"The idea of man as a being created in the likeness of God, the idea of creation, of divine knowledge, the election of Israel, the problem of evil, messianism, the belief in the resurrection or faith in revelation become caricatures when transposed into categories of pedestrian thinking." —Abraham Heschel, The Philosophy of Judaism, p. 65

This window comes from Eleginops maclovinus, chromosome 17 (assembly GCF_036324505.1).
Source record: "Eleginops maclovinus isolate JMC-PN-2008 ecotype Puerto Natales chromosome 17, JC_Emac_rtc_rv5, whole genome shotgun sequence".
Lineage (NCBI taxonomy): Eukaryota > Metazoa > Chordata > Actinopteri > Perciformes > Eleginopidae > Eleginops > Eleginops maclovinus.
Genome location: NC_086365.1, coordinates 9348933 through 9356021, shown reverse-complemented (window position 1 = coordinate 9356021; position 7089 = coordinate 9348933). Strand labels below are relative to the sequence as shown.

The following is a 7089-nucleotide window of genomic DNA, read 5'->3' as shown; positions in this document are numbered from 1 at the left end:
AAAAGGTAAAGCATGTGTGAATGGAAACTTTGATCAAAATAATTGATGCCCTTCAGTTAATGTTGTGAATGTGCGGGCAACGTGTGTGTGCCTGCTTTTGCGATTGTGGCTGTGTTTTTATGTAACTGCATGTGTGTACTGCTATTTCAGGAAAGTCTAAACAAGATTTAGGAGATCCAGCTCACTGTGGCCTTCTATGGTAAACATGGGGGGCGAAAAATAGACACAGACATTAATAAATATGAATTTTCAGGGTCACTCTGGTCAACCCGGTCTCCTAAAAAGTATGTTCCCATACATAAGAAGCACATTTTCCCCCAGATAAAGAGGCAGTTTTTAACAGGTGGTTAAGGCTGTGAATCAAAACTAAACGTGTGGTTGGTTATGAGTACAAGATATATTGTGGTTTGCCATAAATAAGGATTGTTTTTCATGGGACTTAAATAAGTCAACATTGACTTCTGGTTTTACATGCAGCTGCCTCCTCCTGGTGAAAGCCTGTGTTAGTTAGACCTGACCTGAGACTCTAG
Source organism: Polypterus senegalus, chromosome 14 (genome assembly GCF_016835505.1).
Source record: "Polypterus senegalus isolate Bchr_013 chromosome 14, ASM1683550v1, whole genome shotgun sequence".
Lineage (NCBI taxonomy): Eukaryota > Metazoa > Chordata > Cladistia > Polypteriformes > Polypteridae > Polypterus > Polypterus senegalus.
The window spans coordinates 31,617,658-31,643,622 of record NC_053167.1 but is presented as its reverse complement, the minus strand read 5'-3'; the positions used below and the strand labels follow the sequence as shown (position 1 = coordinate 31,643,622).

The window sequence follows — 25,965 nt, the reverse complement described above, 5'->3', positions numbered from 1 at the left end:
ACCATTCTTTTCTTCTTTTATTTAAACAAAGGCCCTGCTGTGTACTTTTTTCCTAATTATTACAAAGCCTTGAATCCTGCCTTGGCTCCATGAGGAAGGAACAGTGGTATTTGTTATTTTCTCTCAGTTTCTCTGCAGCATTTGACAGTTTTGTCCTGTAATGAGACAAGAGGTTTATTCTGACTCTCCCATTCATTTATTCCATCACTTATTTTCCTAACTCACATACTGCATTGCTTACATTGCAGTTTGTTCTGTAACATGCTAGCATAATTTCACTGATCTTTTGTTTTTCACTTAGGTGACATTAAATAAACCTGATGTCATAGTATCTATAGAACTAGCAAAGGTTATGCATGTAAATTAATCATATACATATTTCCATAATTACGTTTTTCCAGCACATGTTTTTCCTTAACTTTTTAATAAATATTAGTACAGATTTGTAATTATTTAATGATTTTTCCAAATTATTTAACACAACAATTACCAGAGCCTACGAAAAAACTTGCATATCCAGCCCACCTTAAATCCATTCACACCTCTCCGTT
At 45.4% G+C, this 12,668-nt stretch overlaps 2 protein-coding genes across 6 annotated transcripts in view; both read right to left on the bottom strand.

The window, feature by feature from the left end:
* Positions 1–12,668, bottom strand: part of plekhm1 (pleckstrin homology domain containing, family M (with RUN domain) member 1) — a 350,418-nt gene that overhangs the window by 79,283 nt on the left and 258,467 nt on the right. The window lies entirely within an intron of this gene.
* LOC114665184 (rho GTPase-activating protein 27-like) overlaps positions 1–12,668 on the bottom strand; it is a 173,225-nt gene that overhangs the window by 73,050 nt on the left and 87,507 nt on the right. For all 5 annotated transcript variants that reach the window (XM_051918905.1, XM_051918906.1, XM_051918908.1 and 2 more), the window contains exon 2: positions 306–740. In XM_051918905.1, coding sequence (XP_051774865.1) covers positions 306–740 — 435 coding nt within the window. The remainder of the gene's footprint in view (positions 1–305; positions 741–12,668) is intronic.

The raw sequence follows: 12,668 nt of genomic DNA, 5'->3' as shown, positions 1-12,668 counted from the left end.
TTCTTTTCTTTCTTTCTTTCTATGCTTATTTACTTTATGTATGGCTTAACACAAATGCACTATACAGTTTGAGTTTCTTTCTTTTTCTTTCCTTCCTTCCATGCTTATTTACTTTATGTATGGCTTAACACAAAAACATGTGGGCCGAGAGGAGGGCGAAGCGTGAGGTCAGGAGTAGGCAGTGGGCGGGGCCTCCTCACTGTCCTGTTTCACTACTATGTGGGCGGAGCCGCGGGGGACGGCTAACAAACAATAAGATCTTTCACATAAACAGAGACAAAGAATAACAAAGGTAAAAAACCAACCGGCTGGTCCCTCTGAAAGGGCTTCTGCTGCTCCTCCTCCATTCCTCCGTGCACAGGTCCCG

American Christendom has not recovered from the so-called "Jesus Movement," a tragic misnomer of the 1960's, that provided hackneyed answers, sophomoric solutions, and a presentation of God that made the High and Holy One a single-attribute Deity, a love God. This miniaturization made God's love for the individual the beginning and end of the eternal nature of God. The cheerleaders for Jesus, masquerading as pastors, considered theology as an infectious disease afflicting the "cold conservatives" who were on the road to apostasy. Having never known, heard, or read the writings of any theologian, the study of God's nature meant nothing to them, for it was valued as impractical for their ever-growing congregations. The pragmatic hunger for a message on marital restoration, child development, financial success, power-gifts, and self-esteem was readily met by the religious pragmatists who dispensed their saccharin-verbiage in grandiose style. After forty years of this unrepudiated spiritual narcissism, any hunger and thirst for God is as rare in America as a theologian in the pulpit. We are suffering a weakness of faith, naiveté of mind, and instability of commitment as a direct result of the legacy of the novice leading the novice. The professors of any community college garner more intellectual respect than the demographic-minded pastor who stands weekly, or should I say weakly, before a congregation and communicates a monodic view of God. The science of theology is never heard from the average pulpit. "The highest science, the loftiest speculation, the mightiest philosophy which can ever engage the attention of a child of God, is the name, the nature, the person, the work, the doings, and the existence of the great God whom he calls his father." "There is something exceedingly proving to the mind in a contemplation of the Divinity. It is a subject so vast, that all our thoughts are lost in its immensity; so deep, that our pride is drowned in its infinity." "He who often thinks of God, will have a larger mind than the man who simply plods around this narrow globe…the most excellent study for expanding the soul, is the science of Christ, and Him crucified, and the knowledge of the Godhead in the glorious Trinity. Nothing will so enlarge the intellect, nothing so magnify the whole of man, as a devout, earnest, continued investigation of the great subject of the Diety." (Charles Spurgeon, from sermon delivered on Jan. 7, 1855 at the New Park Street Chapel in Southwark, England).